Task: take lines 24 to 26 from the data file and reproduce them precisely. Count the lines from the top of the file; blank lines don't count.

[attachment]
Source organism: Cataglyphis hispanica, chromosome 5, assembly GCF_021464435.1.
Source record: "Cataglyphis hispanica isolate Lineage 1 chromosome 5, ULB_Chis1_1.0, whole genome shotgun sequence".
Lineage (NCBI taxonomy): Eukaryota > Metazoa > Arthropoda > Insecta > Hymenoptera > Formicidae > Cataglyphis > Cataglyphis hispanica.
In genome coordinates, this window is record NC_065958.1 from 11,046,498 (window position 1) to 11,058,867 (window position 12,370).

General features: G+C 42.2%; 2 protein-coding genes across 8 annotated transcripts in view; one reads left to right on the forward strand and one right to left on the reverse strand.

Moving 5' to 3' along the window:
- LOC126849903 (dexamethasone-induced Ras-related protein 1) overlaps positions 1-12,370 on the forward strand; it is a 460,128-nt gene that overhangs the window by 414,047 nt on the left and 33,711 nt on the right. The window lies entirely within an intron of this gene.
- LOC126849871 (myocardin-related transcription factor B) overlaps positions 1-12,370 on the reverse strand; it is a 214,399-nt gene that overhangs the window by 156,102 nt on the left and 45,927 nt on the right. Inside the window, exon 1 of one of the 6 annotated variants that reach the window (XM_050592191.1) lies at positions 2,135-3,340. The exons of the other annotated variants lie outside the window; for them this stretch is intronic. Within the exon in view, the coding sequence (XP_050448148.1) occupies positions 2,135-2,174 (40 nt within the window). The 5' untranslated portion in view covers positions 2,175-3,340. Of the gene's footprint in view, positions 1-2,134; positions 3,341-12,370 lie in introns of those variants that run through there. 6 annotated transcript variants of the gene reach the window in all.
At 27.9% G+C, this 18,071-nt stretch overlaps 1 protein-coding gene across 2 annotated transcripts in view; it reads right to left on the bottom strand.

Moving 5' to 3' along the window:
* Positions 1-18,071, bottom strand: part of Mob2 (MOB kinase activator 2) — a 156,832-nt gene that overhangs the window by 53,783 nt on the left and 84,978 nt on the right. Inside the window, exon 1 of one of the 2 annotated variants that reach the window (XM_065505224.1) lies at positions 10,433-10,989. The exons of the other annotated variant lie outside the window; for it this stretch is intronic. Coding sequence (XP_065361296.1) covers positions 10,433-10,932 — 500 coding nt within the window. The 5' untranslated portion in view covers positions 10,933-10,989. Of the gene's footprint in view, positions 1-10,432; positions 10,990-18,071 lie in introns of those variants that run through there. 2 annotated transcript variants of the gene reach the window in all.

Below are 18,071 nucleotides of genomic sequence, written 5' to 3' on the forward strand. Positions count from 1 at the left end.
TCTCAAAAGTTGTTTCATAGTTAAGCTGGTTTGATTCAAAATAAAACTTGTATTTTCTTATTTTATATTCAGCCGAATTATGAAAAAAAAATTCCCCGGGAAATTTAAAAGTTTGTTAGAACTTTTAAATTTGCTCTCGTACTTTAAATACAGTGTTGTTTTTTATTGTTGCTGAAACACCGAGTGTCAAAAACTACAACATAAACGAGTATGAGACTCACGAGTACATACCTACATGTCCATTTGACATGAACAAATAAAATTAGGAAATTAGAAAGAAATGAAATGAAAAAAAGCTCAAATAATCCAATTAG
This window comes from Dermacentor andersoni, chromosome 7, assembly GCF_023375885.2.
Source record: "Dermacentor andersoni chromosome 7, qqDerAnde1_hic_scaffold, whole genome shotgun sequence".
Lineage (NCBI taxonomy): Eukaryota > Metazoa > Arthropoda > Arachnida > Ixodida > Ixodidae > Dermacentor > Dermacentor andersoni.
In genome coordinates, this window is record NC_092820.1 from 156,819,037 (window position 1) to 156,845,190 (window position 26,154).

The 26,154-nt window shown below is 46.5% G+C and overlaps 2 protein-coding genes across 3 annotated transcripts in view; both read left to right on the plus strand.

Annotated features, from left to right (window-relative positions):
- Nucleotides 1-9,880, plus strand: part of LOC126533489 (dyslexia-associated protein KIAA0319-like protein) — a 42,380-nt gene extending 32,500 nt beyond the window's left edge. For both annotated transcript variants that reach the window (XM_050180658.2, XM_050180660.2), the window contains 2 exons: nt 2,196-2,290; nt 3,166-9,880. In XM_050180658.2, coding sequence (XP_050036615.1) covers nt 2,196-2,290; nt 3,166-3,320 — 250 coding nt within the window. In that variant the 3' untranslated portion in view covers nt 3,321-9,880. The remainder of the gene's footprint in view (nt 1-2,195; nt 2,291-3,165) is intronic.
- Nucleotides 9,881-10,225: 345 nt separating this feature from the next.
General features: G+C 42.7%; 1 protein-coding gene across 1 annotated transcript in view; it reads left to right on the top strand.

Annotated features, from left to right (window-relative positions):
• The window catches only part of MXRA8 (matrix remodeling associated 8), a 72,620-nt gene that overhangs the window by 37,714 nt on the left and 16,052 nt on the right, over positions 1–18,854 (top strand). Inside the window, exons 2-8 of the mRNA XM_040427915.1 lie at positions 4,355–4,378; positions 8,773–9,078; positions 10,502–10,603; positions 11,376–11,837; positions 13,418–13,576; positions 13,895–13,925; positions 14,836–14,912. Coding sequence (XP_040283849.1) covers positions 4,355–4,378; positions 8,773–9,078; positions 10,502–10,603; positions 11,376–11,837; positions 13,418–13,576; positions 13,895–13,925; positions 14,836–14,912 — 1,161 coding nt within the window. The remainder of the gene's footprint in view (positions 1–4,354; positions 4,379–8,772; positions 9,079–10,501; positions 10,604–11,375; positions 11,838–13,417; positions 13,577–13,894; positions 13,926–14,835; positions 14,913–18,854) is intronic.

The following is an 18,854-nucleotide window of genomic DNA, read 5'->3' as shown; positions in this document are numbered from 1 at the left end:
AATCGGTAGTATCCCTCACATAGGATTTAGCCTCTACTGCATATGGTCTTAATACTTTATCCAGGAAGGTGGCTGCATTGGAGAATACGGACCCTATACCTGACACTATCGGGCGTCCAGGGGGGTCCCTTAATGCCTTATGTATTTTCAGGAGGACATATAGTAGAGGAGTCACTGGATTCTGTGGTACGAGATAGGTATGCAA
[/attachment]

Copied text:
• The window catches only part of MXRA8 (matrix remodeling associated 8), a 72,620-nt gene that overhangs the window by 37,714 nt on the left and 16,052 nt on the right, over positions 1–18,854 (top strand). Inside the window, exons 2-8 of the mRNA XM_040427915.1 lie at positions 4,355–4,378; positions 8,773–9,078; positions 10,502–10,603; positions 11,376–11,837; positions 13,418–13,576; positions 13,895–13,925; positions 14,836–14,912. Coding sequence (XP_040283849.1) covers positions 4,355–4,378; positions 8,773–9,078; positions 10,502–10,603; positions 11,376–11,837; positions 13,418–13,576; positions 13,895–13,925; positions 14,836–14,912 — 1,161 coding nt within the window. The remainder of the gene's footprint in view (positions 1–4,354; positions 4,379–8,772; positions 9,079–10,501; positions 10,604–11,375; positions 11,838–13,417; positions 13,577–13,894; positions 13,926–14,835; positions 14,913–18,854) is intronic.

The following is an 18,854-nucleotide window of genomic DNA, read 5'->3' as shown; positions in this document are numbered from 1 at the left end:
AATCGGTAGTATCCCTCACATAGGATTTAGCCTCTACTGCATATGGTCTTAATACTTTATCCAGGAAGGTGGCTGCATTGGAGAATACGGACCCTATACCTGACACTATCGGGCGTCCAGGGGGGTCCCTTAATGCCTTATGTATTTTCAGGAGGACATATAGTAGAGGAGTCACTGGATTCTGTGGTACGAGATAGGTATGCAA